The Springfield County Courthouse cost 2 million dollars to build in 1909. Construction broke ground on August 21 of that year and the cornerstone was laid October 1909. It was completed on February 26, 1912.
When completed, this building was heralded as one of the best and "most perfect" Beaux-Arts style buildings ever designed. In fact, the government of Montreal asked permission to use the plans as models for a proposed courthouse in Canada.
There are 4 courtrooms in the center of the first floor, each set up similarly, having ten rooms for all of the necessary personnel such as witnesses, judges, prisoners, employees and probation officers. The second floor housed the First District Police Court, with the sheriff's office in the southeast corner. The prosecuting attorney and his staff was located in the northwest corner. The chief of police and the chief of detectives were located on the third floor with a newspaper office situated directly between the two. The Board of Election Commissioners was located in the southwest corner. The Police Court and the circuit attorney resided on the fourth floor. The grand jury was located on the fifth floor, with additional rooms for the assistant circuit attorney. Originally, there was supposed to be a six-story tower located at the center of the building but the decision was made to exclude the tower and save an estimated $70,000. This omission was regarded, by the architect, as a significant disservice to the overall aesthetic of the building but in the end there was nothing he could do to keep it in the plans.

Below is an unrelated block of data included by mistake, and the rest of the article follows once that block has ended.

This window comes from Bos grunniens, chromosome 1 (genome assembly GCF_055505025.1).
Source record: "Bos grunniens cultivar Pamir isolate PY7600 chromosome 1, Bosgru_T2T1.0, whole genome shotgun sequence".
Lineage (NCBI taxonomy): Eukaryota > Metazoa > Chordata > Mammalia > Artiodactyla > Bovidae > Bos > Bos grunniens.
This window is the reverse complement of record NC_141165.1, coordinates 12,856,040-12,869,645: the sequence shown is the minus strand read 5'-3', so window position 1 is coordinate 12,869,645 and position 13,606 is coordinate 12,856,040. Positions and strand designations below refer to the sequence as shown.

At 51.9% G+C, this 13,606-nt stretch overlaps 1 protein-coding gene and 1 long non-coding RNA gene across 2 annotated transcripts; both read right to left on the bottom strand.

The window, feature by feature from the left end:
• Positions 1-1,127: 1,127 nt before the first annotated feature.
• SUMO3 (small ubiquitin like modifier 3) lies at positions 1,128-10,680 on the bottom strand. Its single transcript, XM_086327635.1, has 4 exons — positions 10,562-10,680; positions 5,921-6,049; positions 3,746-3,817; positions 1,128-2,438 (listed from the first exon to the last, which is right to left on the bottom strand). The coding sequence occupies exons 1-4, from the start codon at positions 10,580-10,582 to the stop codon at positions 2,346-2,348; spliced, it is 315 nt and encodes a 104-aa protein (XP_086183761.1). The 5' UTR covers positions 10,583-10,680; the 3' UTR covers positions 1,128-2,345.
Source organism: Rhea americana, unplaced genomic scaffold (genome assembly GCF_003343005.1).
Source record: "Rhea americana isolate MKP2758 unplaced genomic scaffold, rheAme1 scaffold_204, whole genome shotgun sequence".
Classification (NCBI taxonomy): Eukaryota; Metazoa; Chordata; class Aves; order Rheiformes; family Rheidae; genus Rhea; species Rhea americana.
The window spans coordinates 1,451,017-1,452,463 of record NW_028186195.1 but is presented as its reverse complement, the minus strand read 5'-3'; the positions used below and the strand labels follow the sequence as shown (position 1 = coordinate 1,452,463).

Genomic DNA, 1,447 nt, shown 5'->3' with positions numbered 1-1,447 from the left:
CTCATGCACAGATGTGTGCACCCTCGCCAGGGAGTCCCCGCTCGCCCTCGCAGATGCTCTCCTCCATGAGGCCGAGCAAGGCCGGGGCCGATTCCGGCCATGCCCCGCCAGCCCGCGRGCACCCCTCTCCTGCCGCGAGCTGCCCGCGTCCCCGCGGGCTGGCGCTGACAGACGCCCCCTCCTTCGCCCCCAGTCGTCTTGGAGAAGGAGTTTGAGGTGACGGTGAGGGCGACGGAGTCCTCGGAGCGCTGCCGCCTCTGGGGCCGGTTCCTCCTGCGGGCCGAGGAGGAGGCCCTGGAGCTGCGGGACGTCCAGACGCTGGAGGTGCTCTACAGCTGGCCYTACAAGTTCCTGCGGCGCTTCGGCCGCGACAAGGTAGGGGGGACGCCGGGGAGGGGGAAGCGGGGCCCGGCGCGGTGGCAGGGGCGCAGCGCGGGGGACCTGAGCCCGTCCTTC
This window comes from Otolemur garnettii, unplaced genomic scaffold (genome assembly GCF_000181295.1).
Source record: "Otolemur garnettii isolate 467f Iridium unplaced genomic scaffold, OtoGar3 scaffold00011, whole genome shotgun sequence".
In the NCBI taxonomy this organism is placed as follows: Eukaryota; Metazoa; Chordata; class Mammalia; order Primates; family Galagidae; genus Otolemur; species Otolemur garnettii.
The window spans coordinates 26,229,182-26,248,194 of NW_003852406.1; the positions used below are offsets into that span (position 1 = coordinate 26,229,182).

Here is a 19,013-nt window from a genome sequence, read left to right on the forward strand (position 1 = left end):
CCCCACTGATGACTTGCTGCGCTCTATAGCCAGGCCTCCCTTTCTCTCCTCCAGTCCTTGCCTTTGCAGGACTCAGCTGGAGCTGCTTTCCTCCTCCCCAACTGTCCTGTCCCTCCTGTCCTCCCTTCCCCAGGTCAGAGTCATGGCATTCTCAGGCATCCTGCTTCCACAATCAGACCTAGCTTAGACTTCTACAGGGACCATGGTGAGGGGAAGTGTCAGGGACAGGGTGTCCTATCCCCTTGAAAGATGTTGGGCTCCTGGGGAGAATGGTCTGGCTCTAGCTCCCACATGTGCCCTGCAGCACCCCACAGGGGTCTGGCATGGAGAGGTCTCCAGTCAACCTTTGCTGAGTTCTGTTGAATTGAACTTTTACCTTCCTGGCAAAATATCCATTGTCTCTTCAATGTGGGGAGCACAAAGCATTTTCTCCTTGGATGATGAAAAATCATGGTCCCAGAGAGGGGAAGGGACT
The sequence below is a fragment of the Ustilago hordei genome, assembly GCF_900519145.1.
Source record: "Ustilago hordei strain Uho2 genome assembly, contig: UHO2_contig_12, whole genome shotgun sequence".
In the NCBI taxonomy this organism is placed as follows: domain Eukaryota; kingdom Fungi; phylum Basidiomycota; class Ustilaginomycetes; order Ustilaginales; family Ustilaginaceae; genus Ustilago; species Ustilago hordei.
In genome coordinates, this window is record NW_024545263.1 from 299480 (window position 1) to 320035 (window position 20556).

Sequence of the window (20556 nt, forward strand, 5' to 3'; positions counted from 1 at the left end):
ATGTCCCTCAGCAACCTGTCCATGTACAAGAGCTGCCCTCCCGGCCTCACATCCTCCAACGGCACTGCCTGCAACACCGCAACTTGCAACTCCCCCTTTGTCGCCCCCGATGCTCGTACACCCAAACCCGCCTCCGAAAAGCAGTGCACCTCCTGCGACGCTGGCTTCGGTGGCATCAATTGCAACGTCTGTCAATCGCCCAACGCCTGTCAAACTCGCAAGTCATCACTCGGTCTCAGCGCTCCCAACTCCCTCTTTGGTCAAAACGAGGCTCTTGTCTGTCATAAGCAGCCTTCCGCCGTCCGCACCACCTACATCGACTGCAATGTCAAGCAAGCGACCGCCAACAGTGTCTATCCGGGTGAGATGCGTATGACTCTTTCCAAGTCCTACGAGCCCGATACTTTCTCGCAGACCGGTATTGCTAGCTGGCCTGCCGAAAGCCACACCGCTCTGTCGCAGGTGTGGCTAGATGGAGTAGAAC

The courthouse was in constant use, for 90 years, until sometime in 2002 when all functions were moved to a newer building. A couple of years prior to the move, the original jailhouse and power building in the back of the property were demolished. In 2009, a $40 million makeover was announced but the deal fell through.
Click here for video.
Source: National Records nomination form